In the early days of Christian religion most people were illiterates; and for those, who could read, write and understand Latin, in Europe written material, as copies of the bible or the gospels have been extremely rare, as all manuscripts had to be copied manually.

In consequence the early monasteries and churches had not much material to rely on or to teach the new dogmata. These gaps often were filled with material from oral sources, which led to a rich treasure of folk legends about Mary, which were circulating among the population.

In the 4th century AD statues of Her were applied for protection to the bows of ships and the bow fronts of houses.

In the liturgical instructions for Reims cathedral from the year 631 AD the feast of the birth of the Blessed Virgin had to be observed on September 8th.

Pope Sergius I. (+701) dictated processions to be held to honour Mary at her festivals.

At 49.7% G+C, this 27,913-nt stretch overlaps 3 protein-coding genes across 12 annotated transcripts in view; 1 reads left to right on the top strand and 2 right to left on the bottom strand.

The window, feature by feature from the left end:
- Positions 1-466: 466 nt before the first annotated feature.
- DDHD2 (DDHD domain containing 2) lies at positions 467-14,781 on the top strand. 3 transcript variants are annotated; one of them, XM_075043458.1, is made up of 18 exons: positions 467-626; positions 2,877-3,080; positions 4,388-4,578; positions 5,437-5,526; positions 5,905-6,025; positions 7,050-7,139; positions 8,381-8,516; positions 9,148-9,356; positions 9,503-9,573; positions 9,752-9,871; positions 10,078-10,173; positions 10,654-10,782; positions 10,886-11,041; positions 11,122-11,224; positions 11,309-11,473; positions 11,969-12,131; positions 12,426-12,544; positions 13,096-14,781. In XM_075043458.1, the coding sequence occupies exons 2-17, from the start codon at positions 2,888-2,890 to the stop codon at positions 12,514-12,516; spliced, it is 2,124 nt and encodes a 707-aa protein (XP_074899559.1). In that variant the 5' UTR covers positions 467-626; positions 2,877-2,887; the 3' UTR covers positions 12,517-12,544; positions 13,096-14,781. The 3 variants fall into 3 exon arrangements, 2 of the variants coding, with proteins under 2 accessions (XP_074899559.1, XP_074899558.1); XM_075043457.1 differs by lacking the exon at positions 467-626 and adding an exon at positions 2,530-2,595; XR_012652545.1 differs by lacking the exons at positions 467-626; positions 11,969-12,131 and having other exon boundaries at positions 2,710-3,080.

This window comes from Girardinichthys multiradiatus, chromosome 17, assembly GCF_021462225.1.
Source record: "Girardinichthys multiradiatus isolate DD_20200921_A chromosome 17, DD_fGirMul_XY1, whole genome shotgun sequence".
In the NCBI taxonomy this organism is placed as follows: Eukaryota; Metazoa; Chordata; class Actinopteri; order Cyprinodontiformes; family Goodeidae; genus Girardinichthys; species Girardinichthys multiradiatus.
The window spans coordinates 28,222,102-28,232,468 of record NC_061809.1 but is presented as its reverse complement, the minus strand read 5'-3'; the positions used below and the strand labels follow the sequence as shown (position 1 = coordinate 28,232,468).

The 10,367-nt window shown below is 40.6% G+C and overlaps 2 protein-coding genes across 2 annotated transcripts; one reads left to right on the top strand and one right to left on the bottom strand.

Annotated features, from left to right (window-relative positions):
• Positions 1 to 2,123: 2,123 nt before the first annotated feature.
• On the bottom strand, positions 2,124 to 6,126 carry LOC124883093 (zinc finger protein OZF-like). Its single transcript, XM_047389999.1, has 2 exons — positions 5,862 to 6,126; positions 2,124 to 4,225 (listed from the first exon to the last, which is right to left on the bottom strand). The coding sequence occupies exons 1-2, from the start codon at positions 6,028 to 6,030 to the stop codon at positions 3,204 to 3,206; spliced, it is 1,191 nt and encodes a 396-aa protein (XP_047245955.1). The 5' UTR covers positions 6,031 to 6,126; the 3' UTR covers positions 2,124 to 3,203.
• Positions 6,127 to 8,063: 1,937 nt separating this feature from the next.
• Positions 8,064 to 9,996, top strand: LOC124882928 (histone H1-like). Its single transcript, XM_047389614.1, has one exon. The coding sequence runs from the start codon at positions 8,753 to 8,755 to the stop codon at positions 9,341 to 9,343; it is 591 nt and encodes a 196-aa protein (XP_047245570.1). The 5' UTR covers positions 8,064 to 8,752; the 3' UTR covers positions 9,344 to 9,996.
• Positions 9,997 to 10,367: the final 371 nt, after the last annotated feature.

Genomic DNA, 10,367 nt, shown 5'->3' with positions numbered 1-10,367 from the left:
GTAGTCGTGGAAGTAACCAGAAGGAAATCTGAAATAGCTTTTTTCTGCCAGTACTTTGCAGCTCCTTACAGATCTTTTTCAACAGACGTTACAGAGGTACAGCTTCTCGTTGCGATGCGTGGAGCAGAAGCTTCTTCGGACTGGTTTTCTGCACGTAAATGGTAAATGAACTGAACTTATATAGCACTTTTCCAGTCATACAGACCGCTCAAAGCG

As in the 8th century AD the adaption of pagan ideas and customs was not only desired, but moreover obligatory, a lot of consuetudinaries blended into the new religion. Processions of light-bearing worshippers were part of the rites for several goddesses; and the fluent passage from the old religion to the new had been so entirely that places and sometimes even statues had not been changed for the worship of the new goddess.

early presentation of a procession

So the first statue of the goddess, which had represented the Blessed Virgin in the cathedral of Our Lady – Notre Dame – in Chartres, France, had been originally from the time of the Druids and was lost during the troubles of the French Revolution in 1789.


The holidays, which should be dedicated to Mary were established at the convocation of Salzburg in 800AD.

These are

  • September, 8th – Birth of Mary

  • February, 2nd – Candlemas – purification in the temple in Jerusalem

  • March, 25th – Visitation of Mary – the angel informs her that she will be the mother of the son of god